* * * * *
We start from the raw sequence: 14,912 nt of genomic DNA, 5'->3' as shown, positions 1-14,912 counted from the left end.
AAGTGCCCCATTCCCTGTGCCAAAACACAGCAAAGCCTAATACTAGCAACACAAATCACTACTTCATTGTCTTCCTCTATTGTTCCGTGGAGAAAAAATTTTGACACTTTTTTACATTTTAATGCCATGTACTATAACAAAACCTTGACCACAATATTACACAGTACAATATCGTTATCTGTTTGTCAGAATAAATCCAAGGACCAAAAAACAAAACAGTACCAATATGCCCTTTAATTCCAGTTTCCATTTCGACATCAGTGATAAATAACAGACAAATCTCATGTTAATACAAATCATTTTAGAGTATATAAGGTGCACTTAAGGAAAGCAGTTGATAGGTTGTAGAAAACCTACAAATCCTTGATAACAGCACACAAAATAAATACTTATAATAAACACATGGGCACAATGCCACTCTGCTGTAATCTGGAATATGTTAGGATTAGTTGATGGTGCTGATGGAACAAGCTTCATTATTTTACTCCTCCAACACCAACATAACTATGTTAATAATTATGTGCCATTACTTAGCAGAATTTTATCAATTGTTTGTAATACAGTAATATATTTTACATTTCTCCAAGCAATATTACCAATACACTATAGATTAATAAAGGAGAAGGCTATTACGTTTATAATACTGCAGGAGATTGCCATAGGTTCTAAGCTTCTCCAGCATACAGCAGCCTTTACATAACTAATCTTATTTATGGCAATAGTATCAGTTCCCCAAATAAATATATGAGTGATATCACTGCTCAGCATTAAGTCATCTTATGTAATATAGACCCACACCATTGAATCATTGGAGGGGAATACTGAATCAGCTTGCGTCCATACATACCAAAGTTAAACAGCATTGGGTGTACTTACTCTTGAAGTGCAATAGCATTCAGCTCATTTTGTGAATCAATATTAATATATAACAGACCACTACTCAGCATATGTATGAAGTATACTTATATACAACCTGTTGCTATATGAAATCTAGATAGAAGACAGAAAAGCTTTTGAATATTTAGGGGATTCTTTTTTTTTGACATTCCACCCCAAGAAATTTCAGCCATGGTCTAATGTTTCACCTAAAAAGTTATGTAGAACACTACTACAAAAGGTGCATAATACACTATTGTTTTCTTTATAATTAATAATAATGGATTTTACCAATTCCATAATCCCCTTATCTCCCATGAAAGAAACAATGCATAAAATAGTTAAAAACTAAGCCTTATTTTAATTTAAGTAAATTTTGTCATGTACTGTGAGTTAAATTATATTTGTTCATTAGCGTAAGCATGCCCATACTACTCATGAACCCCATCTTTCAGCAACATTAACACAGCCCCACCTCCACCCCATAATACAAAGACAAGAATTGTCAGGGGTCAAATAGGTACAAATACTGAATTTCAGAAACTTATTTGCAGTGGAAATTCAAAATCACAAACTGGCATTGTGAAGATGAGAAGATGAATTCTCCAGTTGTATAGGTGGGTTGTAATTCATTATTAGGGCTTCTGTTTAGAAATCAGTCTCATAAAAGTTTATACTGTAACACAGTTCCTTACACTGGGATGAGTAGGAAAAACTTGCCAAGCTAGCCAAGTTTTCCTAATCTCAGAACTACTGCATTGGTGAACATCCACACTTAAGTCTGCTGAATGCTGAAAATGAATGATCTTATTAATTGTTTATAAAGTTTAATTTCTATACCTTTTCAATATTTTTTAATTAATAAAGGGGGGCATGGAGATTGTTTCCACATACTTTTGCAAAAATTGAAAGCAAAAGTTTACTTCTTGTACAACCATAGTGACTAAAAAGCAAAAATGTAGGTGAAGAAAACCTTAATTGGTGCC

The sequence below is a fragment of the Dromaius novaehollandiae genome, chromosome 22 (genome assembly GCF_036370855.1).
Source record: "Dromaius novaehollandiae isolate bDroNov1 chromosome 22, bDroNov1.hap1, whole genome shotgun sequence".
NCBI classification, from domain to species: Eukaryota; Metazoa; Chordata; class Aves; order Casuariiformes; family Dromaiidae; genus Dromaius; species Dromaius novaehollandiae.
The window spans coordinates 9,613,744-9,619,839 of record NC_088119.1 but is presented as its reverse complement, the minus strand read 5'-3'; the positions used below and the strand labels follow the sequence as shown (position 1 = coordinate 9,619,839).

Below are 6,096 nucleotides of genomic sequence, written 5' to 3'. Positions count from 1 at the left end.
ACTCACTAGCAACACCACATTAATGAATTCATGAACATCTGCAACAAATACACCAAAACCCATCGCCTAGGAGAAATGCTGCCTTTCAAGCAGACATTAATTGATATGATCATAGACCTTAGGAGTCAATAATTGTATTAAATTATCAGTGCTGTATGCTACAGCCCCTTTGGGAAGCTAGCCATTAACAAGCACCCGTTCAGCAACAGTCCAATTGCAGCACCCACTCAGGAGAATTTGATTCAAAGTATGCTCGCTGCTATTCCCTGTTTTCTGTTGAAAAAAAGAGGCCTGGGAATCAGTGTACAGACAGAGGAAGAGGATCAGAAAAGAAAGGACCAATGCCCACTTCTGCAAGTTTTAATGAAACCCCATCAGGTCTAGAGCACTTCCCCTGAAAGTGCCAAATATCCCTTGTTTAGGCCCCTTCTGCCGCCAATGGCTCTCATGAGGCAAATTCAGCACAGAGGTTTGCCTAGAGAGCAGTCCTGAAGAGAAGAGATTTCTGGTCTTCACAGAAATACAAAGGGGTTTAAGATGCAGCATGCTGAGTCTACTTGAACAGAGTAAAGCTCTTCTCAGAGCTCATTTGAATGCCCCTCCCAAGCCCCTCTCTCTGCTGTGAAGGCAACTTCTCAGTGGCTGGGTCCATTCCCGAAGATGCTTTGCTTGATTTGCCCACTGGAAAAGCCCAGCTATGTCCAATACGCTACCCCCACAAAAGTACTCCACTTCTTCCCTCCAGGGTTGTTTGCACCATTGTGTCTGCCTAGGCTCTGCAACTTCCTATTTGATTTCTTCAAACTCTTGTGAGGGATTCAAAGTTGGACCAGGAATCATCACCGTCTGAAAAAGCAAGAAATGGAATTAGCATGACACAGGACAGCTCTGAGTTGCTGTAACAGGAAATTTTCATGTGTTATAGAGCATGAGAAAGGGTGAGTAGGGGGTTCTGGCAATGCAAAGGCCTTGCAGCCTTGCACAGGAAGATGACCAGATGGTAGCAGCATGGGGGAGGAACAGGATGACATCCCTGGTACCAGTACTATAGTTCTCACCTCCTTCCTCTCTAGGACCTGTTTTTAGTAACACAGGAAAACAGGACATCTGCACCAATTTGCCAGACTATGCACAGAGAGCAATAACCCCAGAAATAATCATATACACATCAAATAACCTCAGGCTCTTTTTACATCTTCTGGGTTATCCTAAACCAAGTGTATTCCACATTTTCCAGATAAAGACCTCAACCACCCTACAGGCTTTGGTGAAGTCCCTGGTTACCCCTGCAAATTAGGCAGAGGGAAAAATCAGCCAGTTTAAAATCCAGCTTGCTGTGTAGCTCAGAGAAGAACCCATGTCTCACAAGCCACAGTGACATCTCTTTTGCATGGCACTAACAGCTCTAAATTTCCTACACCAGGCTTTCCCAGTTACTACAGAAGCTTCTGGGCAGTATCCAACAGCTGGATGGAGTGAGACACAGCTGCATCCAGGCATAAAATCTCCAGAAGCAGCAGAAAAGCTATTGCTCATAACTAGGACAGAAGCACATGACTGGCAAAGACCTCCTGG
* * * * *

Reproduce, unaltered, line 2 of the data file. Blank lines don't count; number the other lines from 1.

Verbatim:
AAGTGCCCCATTCCCTGTGCCAAAACACAGCAAAGCCTAATACTAGCAACACAAATCACTACTTCATTGTCTTCCTCTATTGTTCCGTGGAGAAAAAATTTTGACACTTTTTTACATTTTAATGCCATGTACTATAACAAAACCTTGACCACAATATTACACAGTACAATATCGTTATCTGTTTGTCAGAATAAATCCAAGGACCAAAAAACAAAACAGTACCAATATGCCCTTTAATTCCAGTTTCCATTTCGACATCAGTGATAAATAACAGACAAATCTCATGTTAATACAAATCATTTTAGAGTATATAAGGTGCACTTAAGGAAAGCAGTTGATAGGTTGTAGAAAACCTACAAATCCTTGATAACAGCACACAAAATAAATACTTATAATAAACACATGGGCACAATGCCACTCTGCTGTAATCTGGAATATGTTAGGATTAGTTGATGGTGCTGATGGAACAAGCTTCATTATTTTACTCCTCCAACACCAACATAACTATGTTAATAATTATGTGCCATTACTTAGCAGAATTTTATCAATTGTTTGTAATACAGTAATATATTTTACATTTCTCCAAGCAATATTACCAATACACTATAGATTAATAAAGGAGAAGGCTATTACGTTTATAATACTGCAGGAGATTGCCATAGGTTCTAAGCTTCTCCAGCATACAGCAGCCTTTACATAACTAATCTTATTTATGGCAATAGTATCAGTTCCCCAAATAAATATATGAGTGATATCACTGCTCAGCATTAAGTCATCTTATGTAATATAGACCCACACCATTGAATCATTGGAGGGGAATACTGAATCAGCTTGCGTCCATACATACCAAAGTTAAACAGCATTGGGTGTACTTACTCTTGAAGTGCAATAGCATTCAGCTCATTTTGTGAATCAATATTAATATATAACAGACCACTACTCAGCATATGTATGAAGTATACTTATATACAACCTGTTGCTATATGAAATCTAGATAGAAGACAGAAAAGCTTTTGAATATTTAGGGGATTCTTTTTTTTTGACATTCCACCCCAAGAAATTTCAGCCATGGTCTAATGTTTCACCTAAAAAGTTATGTAGAACACTACTACAAAAGGTGCATAATACACTATTGTTTTCTTTATAATTAATAATAATGGATTTTACCAATTCCATAATCCCCTTATCTCCCATGAAAGAAACAATGCATAAAATAGTTAAAAACTAAGCCTTATTTTAATTTAAGTAAATTTTGTCATGTACTGTGAGTTAAATTATATTTGTTCATTAGCGTAAGCATGCCCATACTACTCATGAACCCCATCTTTCAGCAACATTAACACAGCCCCACCTCCACCCCATAATACAAAGACAAGAATTGTCAGGGGTCAAATAGGTACAAATACTGAATTTCAGAAACTTATTTGCAGTGGAAATTCAAAATCACAAACTGGCATTGTGAAGATGAGAAGATGAATTCTCCAGTTGTATAGGTGGGTTGTAATTCATTATTAGGGCTTCTGTTTAGAAATCAGTCTCATAAAAGTTTATACTGTAACACAGTTCCTTACACTGGGATGAGTAGGAAAAACTTGCCAAGCTAGCCAAGTTTTCCTAATCTCAGAACTACTGCATTGGTGAACATCCACACTTAAGTCTGCTGAATGCTGAAAATGAATGATCTTATTAATTGTTTATAAAGTTTAATTTCTATACCTTTTCAATATTTTTTAATTAATAAAGGGGGGCATGGAGATTGTTTCCACATACTTTTGCAAAAATTGAAAGCAAAAGTTTACTTCTTGTACAACCATAGTGACTAAAAAGCAAAAATGTAGGTGAAGAAAACCTTAATTGGTGCC